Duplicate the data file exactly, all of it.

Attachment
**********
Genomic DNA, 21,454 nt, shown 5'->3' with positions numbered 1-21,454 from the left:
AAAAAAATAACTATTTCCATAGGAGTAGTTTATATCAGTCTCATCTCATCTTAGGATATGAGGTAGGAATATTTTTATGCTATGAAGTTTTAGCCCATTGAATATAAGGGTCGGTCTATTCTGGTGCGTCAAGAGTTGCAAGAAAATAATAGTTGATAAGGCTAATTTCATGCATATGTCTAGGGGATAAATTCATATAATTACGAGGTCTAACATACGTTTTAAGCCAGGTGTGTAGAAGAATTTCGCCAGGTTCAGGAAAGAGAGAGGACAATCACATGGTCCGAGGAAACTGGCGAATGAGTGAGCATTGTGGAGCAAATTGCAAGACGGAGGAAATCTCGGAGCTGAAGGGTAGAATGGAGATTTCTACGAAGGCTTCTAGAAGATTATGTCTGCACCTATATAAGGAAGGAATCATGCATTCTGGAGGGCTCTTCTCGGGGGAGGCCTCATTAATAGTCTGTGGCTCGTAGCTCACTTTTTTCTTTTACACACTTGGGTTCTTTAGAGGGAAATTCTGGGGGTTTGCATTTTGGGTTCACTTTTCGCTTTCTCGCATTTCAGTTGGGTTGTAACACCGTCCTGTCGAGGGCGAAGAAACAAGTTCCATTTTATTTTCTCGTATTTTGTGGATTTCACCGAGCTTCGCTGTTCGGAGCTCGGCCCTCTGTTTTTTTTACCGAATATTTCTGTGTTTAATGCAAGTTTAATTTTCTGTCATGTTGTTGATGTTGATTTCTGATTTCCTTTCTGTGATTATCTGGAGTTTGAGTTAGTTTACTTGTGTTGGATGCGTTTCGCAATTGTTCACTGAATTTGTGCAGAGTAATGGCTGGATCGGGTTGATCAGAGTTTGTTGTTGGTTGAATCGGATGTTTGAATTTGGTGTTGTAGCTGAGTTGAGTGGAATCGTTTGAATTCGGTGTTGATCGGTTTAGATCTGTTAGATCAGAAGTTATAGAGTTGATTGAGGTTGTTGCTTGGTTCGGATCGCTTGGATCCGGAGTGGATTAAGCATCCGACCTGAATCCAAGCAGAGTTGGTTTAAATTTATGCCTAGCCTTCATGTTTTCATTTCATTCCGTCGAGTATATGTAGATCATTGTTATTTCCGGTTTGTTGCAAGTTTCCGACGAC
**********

Genomic DNA, 21,454 nt, shown 5'->3' with positions numbered 1-21,454 from the left:
AAAAAAATAACTATTTCCATAGGAGTAGTTTATATCAGTCTCATCTCATCTTAGGATATGAGGTAGGAATATTTTTATGCTATGAAGTTTTAGCCCATTGAATATAAGGGTCGGTCTATTCTGGTGCGTCAAGAGTTGCAAGAAAATAATAGTTGATAAGGCTAATTTCATGCATATGTCTAGGGGATAAATTCATATAATTACGAGGTCTAACATACGTTTTAAGCCAGGTGTGTAGAAGAATTTCGCCAGGTTCAGGAAAGAGAGAGGACAATCACATGGTCCGAGGAAACTGGCGAATGAGTGAGCATTGTGGAGCAAATTGCAAGACGGAGGAAATCTCGGAGCTGAAGGGTAGAATGGAGATTTCTACGAAGGCTTCTAGAAGATTATGTCTGCACCTATATAAGGAAGGAATCATGCATTCTGGAGGGCTCTTCTCGGGGGAGGCCTCATTAATAGTCTGTGGCTCGTAGCTCACTTTTTTCTTTTACACACTTGGGTTCTTTAGAGGGAAATTCTGGGGGTTTGCATTTTGGGTTCACTTTTCGCTTTCTCGCATTTCAGTTGGGTTGTAACACCGTCCTGTCGAGGGCGAAGAAACAAGTTCCATTTTATTTTCTCGTATTTTGTGGATTTCACCGAGCTTCGCTGTTCGGAGCTCGGCCCTCTGTTTTTTTTACCGAATATTTCTGTGTTTAATGCAAGTTTAATTTTCTGTCATGTTGTTGATGTTGATTTCTGATTTCCTTTCTGTGATTATCTGGAGTTTGAGTTAGTTTACTTGTGTTGGATGCGTTTCGCAATTGTTCACTGAATTTGTGCAGAGTAATGGCTGGATCGGGTTGATCAGAGTTTGTTGTTGGTTGAATCGGATGTTTGAATTTGGTGTTGTAGCTGAGTTGAGTGGAATCGTTTGAATTCGGTGTTGATCGGTTTAGATCTGTTAGATCAGAAGTTATAGAGTTGATTGAGGTTGTTGCTTGGTTCGGATCGCTTGGATCCGGAGTGGATTAAGCATCCGACCTGAATCCAAGCAGAGTTGGTTTAAATTTATGCCTAGCCTTCATGTTTTCATTTCATTCCGTCGAGTATATGTAGATCATTGTTATTTCCGGTTTGTTGCAAGTTTCCGACGAC